Singer-songwriter Taylor Swift just reignited the flame of her very public legal battle with her former record label Big Machine Records and Scooter Braun, and the fight is getting uglier by the second. Earlier this summer, Swift revealed via Tumblr that label head Scott Borchetta had sold the rights to her masters to hotshot producer Scooter Braun, who played a major role in her renewed beef with rapper Kanye West. The opposing parties have been exchanging fiery allegations for months over social media, with many industry insiders and A-listers chiming in with their two cents about the debacle.
Swift, whose latest album Lover marks her return to the music world after a brief hiatus following promotion and touring for her controversial 2016 album reputation, has been outspoken about the deal's personal and professional impact since she first learned about it in June. Many things have happened since the business deal that shook up the music industry — here's how it all went down.
June 2019: Taylor Swift Posts About Scooter Braun On Social Media
Swift took to blogging platform Tumblr to inform her fanbase that Braun had bought Big Machine Records for $300 million. As part of the mega deal between Braun and label head Borchetta (a deal which Swift alleges she had no prior knowledge of), the music manager and entrepreneur acquired full ownership of Swift’s masters. Every song that the singer made prior her 2018 move to Republic Records had become Braun’s property.
More painful than the sting of not having full ownership of her work was the fact that Braun now had complete control over it. Swift and Braun have been at odds for some time now, much of the bad blood between them stemming from his involvement in the second leg of her feud with Kanye West. (And, by extension, his wife Kim Kardashian-West)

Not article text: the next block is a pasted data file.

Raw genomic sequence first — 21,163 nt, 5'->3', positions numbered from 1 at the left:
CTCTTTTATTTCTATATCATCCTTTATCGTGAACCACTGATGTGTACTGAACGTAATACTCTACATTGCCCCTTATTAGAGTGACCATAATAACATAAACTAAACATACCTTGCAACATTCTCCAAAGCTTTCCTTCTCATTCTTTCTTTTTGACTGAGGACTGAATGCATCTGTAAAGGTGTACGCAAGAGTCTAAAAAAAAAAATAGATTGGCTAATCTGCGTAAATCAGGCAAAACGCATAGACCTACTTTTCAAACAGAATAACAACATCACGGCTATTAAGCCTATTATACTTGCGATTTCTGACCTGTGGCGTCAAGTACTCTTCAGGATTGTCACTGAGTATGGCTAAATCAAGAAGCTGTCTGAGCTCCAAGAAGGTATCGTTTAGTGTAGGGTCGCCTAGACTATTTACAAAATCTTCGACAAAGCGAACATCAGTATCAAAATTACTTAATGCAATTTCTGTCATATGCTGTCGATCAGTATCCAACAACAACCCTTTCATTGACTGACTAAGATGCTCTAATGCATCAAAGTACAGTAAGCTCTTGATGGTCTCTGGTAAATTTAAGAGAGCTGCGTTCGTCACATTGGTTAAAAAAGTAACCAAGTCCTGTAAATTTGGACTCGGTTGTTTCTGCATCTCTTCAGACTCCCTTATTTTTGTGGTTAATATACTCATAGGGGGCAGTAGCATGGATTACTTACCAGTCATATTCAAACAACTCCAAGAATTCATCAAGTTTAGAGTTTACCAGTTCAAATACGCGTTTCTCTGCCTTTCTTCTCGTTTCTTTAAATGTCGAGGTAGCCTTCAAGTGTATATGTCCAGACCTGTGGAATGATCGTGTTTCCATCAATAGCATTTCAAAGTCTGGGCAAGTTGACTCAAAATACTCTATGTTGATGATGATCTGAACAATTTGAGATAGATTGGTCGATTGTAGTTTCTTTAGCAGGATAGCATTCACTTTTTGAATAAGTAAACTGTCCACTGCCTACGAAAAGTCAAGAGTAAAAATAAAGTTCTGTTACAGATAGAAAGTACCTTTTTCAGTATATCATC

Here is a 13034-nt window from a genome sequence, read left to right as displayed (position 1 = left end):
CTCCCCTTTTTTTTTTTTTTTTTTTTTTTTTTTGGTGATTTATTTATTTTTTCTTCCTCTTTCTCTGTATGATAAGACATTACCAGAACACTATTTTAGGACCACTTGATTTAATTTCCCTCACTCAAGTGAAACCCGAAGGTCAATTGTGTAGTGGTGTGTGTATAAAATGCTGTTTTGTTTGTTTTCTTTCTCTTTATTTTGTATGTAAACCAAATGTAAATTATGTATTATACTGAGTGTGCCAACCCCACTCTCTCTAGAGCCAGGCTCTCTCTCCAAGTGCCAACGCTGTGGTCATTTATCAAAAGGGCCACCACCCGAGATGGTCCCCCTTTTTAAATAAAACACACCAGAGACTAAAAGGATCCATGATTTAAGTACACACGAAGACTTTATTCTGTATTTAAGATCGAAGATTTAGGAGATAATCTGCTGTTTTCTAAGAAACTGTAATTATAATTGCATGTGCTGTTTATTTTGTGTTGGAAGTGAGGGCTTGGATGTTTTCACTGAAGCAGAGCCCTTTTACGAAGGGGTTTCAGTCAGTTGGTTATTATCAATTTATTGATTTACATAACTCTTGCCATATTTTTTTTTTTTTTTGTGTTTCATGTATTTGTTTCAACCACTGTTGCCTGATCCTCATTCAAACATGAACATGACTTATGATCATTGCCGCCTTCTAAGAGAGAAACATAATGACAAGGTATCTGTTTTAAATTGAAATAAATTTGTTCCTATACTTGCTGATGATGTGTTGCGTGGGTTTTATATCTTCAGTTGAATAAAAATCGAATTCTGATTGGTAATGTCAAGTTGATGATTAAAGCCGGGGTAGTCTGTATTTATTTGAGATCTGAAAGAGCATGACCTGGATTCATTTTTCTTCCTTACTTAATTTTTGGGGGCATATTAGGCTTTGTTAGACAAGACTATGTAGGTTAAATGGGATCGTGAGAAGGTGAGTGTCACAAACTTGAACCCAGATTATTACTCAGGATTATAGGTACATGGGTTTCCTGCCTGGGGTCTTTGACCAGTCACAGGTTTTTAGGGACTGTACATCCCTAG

Big Machine Records wasted no time responding to Swift's accusations. Borchetta drafted a long list of receipts in an attempts to refute the singer's claims that she was never given the opportunity to buy her masters and found out about the acquisition after it happened. He also asserted that Braun "has always been and will continue to be a supporter and honest custodian for Taylor and her music."
July 2019: Scooter Braun Speaks Out
Braun remained silent in the early days of the controversy, choosing instead to quietly like and repost content shared across the Internet. In late July, he and Borchetta spoke to Billboard about their $300 million deal, but the duo made sure to not spill too much about their falling out with Swift.
August 2019: Taylor Swift Announces That She Will Record Her Old Music
The 29-year-old sat down with Tracy Smith on a special edition of CBS Sunday Morning to discuss the controversy. During the interview, Swift stated that she was "absolutely" going back to the studio to rerecord her first five studio albums.
November 2019: Taylor Swift Calls On Fans For Support Once Again
Swift shared a disheartening new development in her legal fight against Borchetta and Braun on Twitter, saying that the two were working together to limit her professional opportunities. The singer had successfully negotiated a deal with streaming giant Netflix that resulted in a documentary about her life — she claims that Borchetta and Braun had barred the company from using any of her old music (including footage from her past performances) in the project.
Swift, who is set to receive the coveted Artist of the Year Award at the 2019 American Music Awards, also revealed that she had originally planned to perform a medley of her original songs spanning the last ten years. As a result of Borchetta and Braun's "tyrannical control," she would not be allowed to perform songs from her first five albums. Swift then asked her fans to let Borchetta and Braun know how this affected them.
Big Machine Records issued a statement shortly after Swift published her tweet, claiming that the singer's call-out to the Swifties was harmful and could potentially put the company's employees and their families in danger. "Taylor, the narrative you have created does not exist," the statement said.
Swift's team fired back with their own receipts, which included the stunning revelation that the record label owes the singer almost $8 million in unpaid royalties.